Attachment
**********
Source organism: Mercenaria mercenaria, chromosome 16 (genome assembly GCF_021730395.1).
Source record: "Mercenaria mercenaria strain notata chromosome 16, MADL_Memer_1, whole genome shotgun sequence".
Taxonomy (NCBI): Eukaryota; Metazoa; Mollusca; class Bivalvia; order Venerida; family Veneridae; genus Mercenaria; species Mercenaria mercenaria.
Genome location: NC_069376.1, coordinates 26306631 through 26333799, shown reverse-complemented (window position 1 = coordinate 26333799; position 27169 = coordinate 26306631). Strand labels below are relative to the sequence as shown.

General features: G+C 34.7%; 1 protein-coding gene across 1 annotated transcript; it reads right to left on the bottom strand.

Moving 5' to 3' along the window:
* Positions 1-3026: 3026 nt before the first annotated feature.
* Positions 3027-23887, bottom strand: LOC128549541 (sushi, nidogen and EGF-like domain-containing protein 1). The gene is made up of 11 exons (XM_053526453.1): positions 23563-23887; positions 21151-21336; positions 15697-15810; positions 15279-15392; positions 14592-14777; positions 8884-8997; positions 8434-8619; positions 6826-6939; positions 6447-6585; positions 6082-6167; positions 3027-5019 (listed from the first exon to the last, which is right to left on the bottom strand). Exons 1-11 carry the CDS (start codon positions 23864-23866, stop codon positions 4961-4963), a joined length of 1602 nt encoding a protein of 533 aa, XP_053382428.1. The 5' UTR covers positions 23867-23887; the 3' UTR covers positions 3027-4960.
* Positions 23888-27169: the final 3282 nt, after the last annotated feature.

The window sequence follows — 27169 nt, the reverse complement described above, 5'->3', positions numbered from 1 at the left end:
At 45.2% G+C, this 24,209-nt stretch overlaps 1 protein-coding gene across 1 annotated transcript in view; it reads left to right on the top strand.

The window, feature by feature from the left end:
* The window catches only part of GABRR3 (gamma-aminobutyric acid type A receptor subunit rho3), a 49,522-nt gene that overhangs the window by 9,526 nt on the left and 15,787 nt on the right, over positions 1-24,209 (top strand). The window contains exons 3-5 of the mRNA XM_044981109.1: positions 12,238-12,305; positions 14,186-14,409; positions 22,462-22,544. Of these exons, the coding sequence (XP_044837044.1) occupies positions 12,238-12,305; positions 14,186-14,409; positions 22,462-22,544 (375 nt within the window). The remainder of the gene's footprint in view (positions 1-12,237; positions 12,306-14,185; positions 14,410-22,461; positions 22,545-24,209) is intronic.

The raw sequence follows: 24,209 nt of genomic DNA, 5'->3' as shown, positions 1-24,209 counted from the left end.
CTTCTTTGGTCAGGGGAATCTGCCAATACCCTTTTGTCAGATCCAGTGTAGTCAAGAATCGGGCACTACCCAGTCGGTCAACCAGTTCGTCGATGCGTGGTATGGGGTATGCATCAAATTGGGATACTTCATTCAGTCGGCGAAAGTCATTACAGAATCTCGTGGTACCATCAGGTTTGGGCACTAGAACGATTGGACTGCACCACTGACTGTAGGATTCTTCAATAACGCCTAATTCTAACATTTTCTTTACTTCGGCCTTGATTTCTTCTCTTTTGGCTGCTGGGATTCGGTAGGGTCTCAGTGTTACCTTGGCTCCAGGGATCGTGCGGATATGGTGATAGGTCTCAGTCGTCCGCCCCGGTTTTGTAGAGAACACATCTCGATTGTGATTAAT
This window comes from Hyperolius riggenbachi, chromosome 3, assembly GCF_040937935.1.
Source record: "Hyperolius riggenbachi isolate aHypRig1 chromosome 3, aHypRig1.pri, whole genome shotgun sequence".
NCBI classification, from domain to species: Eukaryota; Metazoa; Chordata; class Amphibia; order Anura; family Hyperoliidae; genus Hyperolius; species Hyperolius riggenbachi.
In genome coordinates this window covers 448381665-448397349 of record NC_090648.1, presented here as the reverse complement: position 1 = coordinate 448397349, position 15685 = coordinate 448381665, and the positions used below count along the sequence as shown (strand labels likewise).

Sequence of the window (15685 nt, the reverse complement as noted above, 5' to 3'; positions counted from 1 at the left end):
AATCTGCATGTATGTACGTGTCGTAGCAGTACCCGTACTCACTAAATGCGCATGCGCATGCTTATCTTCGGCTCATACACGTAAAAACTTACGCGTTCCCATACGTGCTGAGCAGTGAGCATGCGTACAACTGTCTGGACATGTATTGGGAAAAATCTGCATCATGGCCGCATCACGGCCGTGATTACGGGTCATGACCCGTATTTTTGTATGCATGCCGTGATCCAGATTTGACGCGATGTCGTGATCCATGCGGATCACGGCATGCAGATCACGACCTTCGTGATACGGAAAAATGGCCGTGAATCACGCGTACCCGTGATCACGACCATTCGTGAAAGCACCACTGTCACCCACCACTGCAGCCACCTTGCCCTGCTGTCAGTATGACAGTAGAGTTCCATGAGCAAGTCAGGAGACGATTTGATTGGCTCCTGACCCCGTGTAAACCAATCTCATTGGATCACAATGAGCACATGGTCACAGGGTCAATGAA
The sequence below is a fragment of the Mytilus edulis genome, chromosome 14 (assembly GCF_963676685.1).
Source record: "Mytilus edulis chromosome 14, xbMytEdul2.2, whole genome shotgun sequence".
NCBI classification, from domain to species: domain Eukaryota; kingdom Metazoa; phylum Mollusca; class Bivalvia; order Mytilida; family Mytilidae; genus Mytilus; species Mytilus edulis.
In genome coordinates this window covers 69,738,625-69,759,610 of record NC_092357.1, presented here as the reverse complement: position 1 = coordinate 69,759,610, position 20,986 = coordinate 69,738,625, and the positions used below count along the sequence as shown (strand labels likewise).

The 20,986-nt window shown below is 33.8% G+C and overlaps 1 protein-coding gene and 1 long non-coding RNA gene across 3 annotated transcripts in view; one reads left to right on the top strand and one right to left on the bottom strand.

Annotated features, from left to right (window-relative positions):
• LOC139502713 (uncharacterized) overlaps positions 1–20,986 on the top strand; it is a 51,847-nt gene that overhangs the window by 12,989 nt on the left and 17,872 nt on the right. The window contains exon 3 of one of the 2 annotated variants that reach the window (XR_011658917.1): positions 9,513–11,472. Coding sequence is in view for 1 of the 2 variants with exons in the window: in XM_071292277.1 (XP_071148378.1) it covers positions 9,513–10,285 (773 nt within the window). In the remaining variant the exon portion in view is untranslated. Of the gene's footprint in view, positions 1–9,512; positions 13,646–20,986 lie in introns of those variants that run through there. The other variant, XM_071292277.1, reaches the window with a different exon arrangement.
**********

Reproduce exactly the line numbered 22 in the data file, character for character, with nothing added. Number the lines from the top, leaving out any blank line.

The sequence below is a fragment of the Mytilus edulis genome, chromosome 14 (assembly GCF_963676685.1).